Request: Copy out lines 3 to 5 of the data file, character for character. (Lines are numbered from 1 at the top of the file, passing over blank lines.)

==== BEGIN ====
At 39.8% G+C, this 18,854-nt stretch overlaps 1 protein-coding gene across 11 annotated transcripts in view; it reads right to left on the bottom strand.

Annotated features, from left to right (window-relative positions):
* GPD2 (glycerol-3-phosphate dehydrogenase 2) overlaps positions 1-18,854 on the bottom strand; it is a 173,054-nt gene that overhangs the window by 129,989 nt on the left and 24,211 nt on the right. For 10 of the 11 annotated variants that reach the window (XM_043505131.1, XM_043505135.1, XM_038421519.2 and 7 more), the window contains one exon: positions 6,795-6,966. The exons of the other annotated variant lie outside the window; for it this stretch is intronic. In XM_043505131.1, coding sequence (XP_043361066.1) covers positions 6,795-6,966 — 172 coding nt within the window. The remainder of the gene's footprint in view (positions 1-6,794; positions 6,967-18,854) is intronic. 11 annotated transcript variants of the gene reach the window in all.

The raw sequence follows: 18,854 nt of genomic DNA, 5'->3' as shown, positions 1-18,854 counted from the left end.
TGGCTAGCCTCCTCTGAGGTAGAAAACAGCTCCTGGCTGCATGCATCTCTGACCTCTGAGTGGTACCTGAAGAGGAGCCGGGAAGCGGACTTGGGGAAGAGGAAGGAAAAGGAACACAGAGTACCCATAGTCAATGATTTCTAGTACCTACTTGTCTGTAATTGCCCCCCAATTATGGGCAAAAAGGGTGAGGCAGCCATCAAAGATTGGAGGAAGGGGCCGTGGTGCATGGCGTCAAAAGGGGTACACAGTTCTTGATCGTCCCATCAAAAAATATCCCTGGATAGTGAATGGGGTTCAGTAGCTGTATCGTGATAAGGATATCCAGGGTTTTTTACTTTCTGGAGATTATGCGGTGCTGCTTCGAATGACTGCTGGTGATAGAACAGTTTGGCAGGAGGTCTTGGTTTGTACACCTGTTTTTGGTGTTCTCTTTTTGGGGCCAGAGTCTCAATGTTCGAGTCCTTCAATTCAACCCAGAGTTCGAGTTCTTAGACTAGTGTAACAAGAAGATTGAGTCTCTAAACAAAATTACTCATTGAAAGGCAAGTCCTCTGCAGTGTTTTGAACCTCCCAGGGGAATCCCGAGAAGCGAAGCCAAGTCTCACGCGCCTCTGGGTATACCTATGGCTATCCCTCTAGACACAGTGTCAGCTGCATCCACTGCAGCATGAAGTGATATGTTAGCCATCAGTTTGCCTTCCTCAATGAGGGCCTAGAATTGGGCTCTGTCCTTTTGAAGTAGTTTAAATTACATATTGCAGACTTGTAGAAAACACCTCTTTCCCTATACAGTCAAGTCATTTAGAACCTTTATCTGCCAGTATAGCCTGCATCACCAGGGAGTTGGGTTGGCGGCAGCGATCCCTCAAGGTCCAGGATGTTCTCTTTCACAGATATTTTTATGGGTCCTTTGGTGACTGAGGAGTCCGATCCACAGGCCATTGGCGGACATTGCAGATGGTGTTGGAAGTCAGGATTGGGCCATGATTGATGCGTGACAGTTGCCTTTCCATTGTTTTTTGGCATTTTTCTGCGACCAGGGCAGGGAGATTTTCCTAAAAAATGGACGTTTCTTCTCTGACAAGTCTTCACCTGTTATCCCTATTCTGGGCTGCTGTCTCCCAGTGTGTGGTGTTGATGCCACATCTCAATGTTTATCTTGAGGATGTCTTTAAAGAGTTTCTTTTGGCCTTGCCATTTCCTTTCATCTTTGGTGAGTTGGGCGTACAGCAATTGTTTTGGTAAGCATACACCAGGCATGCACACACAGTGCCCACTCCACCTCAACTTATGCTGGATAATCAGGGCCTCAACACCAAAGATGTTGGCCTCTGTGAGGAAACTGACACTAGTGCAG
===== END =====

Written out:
* GPD2 (glycerol-3-phosphate dehydrogenase 2) overlaps positions 1-18,854 on the bottom strand; it is a 173,054-nt gene that overhangs the window by 129,989 nt on the left and 24,211 nt on the right. For 10 of the 11 annotated variants that reach the window (XM_043505131.1, XM_043505135.1, XM_038421519.2 and 7 more), the window contains one exon: positions 6,795-6,966. The exons of the other annotated variant lie outside the window; for it this stretch is intronic. In XM_043505131.1, coding sequence (XP_043361066.1) covers positions 6,795-6,966 — 172 coding nt within the window. The remainder of the gene's footprint in view (positions 1-6,794; positions 6,967-18,854) is intronic. 11 annotated transcript variants of the gene reach the window in all.

The raw sequence follows: 18,854 nt of genomic DNA, 5'->3' as shown, positions 1-18,854 counted from the left end.
TGGCTAGCCTCCTCTGAGGTAGAAAACAGCTCCTGGCTGCATGCATCTCTGACCTCTGAGTGGTACCTGAAGAGGAGCCGGGAAGCGGACTTGGGGAAGAGGAAGGAAAAGGAACACAGAGTACCCATAGTCAATGATTTCTAGTACCTACTTGTCTGTAATTGCCCCCCAATTATGGGCAAAAAGGGTGAGGCAGCCATCAAAGATTGGAGGAAGGGGCCGTGGTGCATGGCGTCAAAAGGGGTACACAGTTCTTGATCGTCCCATCAAAAAATATCCCTGGATAGTGAATGGGGTTCAGTAGCTGTATCGTGATAAGGATATCCAGGGTTTTTTACTTTCTGGAGATTATGCGGTGCTGCTTCGAATGACTGCTGGTGATAGAACAGTTTGGCAGGAGGTCTTGGTTTGTACACCTGTTTTTGGTGTTCTCTTTTTGGGGCCAGAGTCTCAATGTTCGAGTCCTTCAATTCAACCCAGAGTTCGAGTTCTTAGACTAGTGTAACAAGAAGATTGAGTCTCTAAACAAAATTACTCATTGAAAGGCAAGTCCTCTGCAGTGTTTTGAACCTCCCAGGGGAATCCCGAGAAGCGAAGCCAAGTCTCACGCGCCTCTGGGTATACCTATGGCTATCCCTCTAGACACAGTGTCAGCTGCATCCACTGCAGCATGAAGTGATATGTTAGCCATCAGTTTGCCTTCCTCAATGAGGGCCTAGAATTGGGCTCTGTCCTTTTGAAGTAGTTTAAATTACATATTGCAGACTTGTAGAAAACACCTCTTTCCCTATACAGTCAAGTCATTTAGAACCTTTATCTGCCAGTATAGCCTGCATCACCAGGGAGTTGGGTTGGCGGCAGCGATCCCTCAAGGTCCAGGATGTTCTCTTTCACAGATATTTTTATGGGTCCTTTGGTGACTGAGGAGTCCGATCCACAGGCCATTGGCGGACATTGCAGATGGTGTTGGAAGTCAGGATTGGGCCATGATTGATGCGTGACAGTTGCCTTTCCATTGTTTTTTGGCATTTTTCTGCGACCAGGGCAGGGAGATTTTCCTAAAAAATGGACGTTTCTTCTCTGACAAGTCTTCACCTGTTATCCCTATTCTGGGCTGCTGTCTCCCAGTGTGTGGTGTTGATGCCACATCTCAATGTTTATCTTGAGGATGTCTTTAAAGAGTTTCTTTTGGCCTTGCCATTTCCTTTCATCTTTGGTGAGTTGGGCGTACAGCAATTGTTTTGGTAAGCATACACCAGGCATGCACACACAGTGCCCACTCCACCTCAACTTATGCTGGATAATCAGGGCCTCAACACCAAAGATGTTGGCCTCTGTGAGGAAACTGACACTAGTGCAG